Every day for the rest of the Spoleto Festival, there will be chamber music in Memminger Auditorium in the late morning and early afternoon, under the artistic direction of Charles Wadsworth.
Wadsworth has a remarkably gifted group of performers with which to work this year — the St. Lawrence String Quartet, plus pianist Stephen Prutsman, violinist Daniel Phillips, cellist Alisa Weilerstein, flutist Tara Helen O'Connor and tenor Paul Groves, among others.
For those listeners who love chamber music — all chamber music — these events may be warmly recommended. Still, at the risk of stepping on what one friend called a "proud Spoleto tradition," I wish that the concerts were promoted and documented more thoroughly than they are.
The way it works now, a listener merely shows up at the theater to be greeted by a board listing the music and musicians, in rather the way that a fancy restaurant might announce its daily specials.
There is no printed program, and you can't get advance information online. Are Spoleto listeners really so open-minded? Or are there some patrons who would prefer to know when they could hear Beethoven and not Poulenc, or Brahms and not Bernhard Henrik Crusell?
Bernhard who? My thoughts exactly. As it happens, Crusell, whose Clarinet Quartet was played Wednesday morning, turns out to have been a decidedly gifted and fluent 19th century Finnish composer of Swedish ancestry whose work deserves an occasional hearing, especially when played with the seamless lyricism that Todd Palmer brought to the clarinet part.
But this is an obscure composer and the audience deserved a proper introduction to his work. As it happened, neither Wadsworth nor St. Lawrence violinist Geoff Nuttall even mentioned Crusell's first name!
The performances I've heard (and I've now dropped in and out on three of the programs) have been vigorous and elegant, and the Memminger acoustics are welcoming. Wadsworth is something of a character; with his charming, folksy long-windedness he reminds me increasingly of Sen. Sam Erwin of the long-ago Watergate hearings.
But he also remains one of the best chamber pianists around, a full partner in anything he plays, assertive and deferential by turn, as any partner should be.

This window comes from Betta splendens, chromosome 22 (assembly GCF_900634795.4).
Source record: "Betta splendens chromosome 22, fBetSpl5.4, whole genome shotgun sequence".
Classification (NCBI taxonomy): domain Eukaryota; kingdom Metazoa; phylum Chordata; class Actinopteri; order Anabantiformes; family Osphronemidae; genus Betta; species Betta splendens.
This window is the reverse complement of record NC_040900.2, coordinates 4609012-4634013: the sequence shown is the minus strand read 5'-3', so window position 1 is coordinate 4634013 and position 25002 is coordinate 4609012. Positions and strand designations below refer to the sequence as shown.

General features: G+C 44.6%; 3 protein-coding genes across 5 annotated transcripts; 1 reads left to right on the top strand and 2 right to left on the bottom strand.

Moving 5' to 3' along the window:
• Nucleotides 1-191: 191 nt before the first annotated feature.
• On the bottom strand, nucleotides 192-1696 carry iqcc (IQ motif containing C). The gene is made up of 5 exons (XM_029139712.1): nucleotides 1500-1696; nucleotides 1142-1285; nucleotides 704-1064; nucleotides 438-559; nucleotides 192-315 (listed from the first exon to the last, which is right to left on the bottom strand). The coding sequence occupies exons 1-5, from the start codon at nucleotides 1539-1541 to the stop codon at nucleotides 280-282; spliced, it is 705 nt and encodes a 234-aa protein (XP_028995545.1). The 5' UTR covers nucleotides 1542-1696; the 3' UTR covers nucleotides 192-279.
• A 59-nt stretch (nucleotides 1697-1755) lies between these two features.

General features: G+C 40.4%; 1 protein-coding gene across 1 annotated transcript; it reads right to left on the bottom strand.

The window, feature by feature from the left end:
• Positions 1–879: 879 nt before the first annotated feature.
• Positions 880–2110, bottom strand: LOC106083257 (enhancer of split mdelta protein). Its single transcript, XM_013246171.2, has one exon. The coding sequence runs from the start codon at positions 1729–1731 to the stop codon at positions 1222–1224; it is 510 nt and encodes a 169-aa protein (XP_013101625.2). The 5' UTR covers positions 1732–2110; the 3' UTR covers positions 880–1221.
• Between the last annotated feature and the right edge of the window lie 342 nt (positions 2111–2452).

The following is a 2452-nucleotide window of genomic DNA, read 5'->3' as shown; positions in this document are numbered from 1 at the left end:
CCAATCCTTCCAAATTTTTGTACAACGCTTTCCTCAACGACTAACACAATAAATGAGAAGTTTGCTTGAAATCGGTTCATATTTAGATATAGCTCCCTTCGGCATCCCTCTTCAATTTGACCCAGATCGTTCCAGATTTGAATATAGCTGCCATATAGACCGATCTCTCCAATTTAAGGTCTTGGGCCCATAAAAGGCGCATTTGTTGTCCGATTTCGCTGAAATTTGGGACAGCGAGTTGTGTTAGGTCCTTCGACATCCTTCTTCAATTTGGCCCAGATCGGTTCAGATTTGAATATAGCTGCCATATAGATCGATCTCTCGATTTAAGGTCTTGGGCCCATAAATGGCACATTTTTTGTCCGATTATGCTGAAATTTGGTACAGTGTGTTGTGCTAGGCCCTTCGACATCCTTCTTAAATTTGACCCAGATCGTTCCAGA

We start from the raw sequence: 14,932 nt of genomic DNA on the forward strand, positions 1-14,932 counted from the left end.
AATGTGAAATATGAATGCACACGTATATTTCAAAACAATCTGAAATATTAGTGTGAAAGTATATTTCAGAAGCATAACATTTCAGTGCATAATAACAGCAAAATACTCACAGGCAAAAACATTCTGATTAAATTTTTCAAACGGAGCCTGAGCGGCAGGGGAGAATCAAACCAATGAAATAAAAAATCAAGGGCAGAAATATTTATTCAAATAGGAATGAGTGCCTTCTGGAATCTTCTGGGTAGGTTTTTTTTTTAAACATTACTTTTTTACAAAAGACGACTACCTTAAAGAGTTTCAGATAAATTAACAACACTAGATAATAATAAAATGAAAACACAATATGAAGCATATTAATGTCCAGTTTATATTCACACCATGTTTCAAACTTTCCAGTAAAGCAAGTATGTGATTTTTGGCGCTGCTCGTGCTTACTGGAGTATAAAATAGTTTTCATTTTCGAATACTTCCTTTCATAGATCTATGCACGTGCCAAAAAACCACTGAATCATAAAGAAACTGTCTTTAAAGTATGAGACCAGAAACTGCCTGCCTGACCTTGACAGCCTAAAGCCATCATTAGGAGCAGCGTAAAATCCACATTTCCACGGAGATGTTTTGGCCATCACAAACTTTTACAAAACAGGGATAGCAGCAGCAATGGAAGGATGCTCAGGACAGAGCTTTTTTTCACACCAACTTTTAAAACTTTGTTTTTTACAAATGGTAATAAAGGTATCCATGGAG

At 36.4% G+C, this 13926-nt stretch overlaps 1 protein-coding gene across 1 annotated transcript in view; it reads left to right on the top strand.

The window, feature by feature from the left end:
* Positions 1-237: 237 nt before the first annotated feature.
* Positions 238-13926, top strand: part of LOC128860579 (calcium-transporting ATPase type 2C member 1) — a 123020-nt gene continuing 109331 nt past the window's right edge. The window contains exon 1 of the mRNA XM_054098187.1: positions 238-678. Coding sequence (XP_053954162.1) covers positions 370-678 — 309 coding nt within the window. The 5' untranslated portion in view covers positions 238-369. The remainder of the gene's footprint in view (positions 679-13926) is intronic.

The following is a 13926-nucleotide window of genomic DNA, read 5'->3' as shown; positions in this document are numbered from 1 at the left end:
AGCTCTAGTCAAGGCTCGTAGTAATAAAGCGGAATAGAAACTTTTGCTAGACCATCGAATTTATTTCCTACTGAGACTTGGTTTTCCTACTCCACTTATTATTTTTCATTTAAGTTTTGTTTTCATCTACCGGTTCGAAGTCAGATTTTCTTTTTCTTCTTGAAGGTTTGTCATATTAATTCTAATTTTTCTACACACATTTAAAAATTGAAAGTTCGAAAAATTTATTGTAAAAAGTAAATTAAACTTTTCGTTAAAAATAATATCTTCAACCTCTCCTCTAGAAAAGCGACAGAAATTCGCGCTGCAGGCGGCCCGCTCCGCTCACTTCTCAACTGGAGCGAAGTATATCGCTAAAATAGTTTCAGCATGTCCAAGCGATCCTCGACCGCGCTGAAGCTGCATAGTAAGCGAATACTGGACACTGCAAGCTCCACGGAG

I will, under protest, mostly uphold the Spoleto policy of keeping the programs for these chamber concerts a state secret.
But I will also follow in the equally venerated Washington, D.C., tradition of the "leak" and suggest oh-so-casually that those listeners who are particularly drawn to Franz Schubert's sublime "String Quintet in C" (the so-called "Cello" Quintet, D. 956) may want to be in the Memminger vicinity either for the afternoon concert on June 7 or the morning and afternoon concerts on June 8. Just trust me.
One of the rising stars of the 2008 Spoleto Festival USA is the composer and conductor John Kennedy, who is the director and host for the "Music in Time" series and is also participating in some of the "Intermezzi" programs.
Last year at Spoleto Kennedy led the American premiere of "Faustus, the Last Night" by Pascal Dusapin, probably the most interesting French composer since Pierre Boulez.
Kennedy also has worked with a number of leading American composers, including Steve Reich, Philip Glass and the lamented John Cage, Lou Harrison and Henry Brant, and served as a guest conductor with the Merce Cunningham Dance Company, the Santa Fe Opera and the New York City Ballet.
Kennedy began Music in Time's Tuesday afternoon concert at the Simons Center Recital Hall with one of his own works, the "Baghdad Variations" (2006) for string orchestra.
Acknowledging that his own association with the United States' invasion of Iraq was "abstract" (in that he knew nobody who was fighting in the war and that the hostilities had not affected him personally), yet feeling the imperative to create a "meaningful response" to world events, Kennedy opted to create seven interrelated miniatures on the notes B-A-G-H-D-A-D (the letter "H" stands for B-natural in Germany, while our B is their B-flat).
The result is a solemn, stirring succession of tone clusters, drones and reiterative fragments that still manage to be deeply lyrical and surprisingly accessible.
This is hardly a political work in the manner of the more explicit anti-war compositions from the 1960s, some of which called for direct action.
Instead, I was reminded of the weary character in Malcolm Lowry's novel "Under the Volcano" who reflects that he had few emotions about an impending outbreak of war except that it was bad. Fair enough, and powerful music too.
Somei Satoh's "Glimmering Darkness" combines sparse, chant-like writing for strings with poised, pensive solo passages for clarinet — Messiaen meets minimalism. For all the dark sounds from Satoh's palate, the effect of "Glimmering Darkness" on a listener is curiously restorative. It is like a musical meditation that leaves one restful and alert. I was sorry to have it end.
After the Satoh faded away I walked about 20 feet and was immersed in the very different world of "The Devil and the Deep Blue Sea," which was starting up at the Emmett Robinson Theatre. What other festival offers such diversity within such close proximity?
Music in Time will be back on Saturday with works by Kaija Saariaho, Anthony Davis (the composer of "Amistad") and Ingram Marshall; on Tuesday the group will present a rare performance of Morton Feldman's "For Philip Guston," a four-hour work for piano, flutes and mallet instruments that will be played without intermission. Brave musicians — and they deserve a brave audience.